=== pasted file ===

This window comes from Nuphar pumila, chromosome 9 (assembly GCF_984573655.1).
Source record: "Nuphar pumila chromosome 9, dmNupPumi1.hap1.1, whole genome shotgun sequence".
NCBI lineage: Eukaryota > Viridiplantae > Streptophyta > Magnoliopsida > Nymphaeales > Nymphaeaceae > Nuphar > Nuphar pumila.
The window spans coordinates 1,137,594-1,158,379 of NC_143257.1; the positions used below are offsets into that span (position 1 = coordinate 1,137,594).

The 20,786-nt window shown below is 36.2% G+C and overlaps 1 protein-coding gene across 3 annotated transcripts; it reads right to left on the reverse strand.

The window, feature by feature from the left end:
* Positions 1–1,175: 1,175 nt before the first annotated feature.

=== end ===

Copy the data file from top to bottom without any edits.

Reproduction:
This window comes from Nuphar pumila, chromosome 9 (assembly GCF_984573655.1).
Source record: "Nuphar pumila chromosome 9, dmNupPumi1.hap1.1, whole genome shotgun sequence".
NCBI lineage: Eukaryota > Viridiplantae > Streptophyta > Magnoliopsida > Nymphaeales > Nymphaeaceae > Nuphar > Nuphar pumila.
The window spans coordinates 1,137,594-1,158,379 of NC_143257.1; the positions used below are offsets into that span (position 1 = coordinate 1,137,594).

The 20,786-nt window shown below is 36.2% G+C and overlaps 1 protein-coding gene across 3 annotated transcripts; it reads right to left on the reverse strand.

The window, feature by feature from the left end:
* Positions 1–1,175: 1,175 nt before the first annotated feature.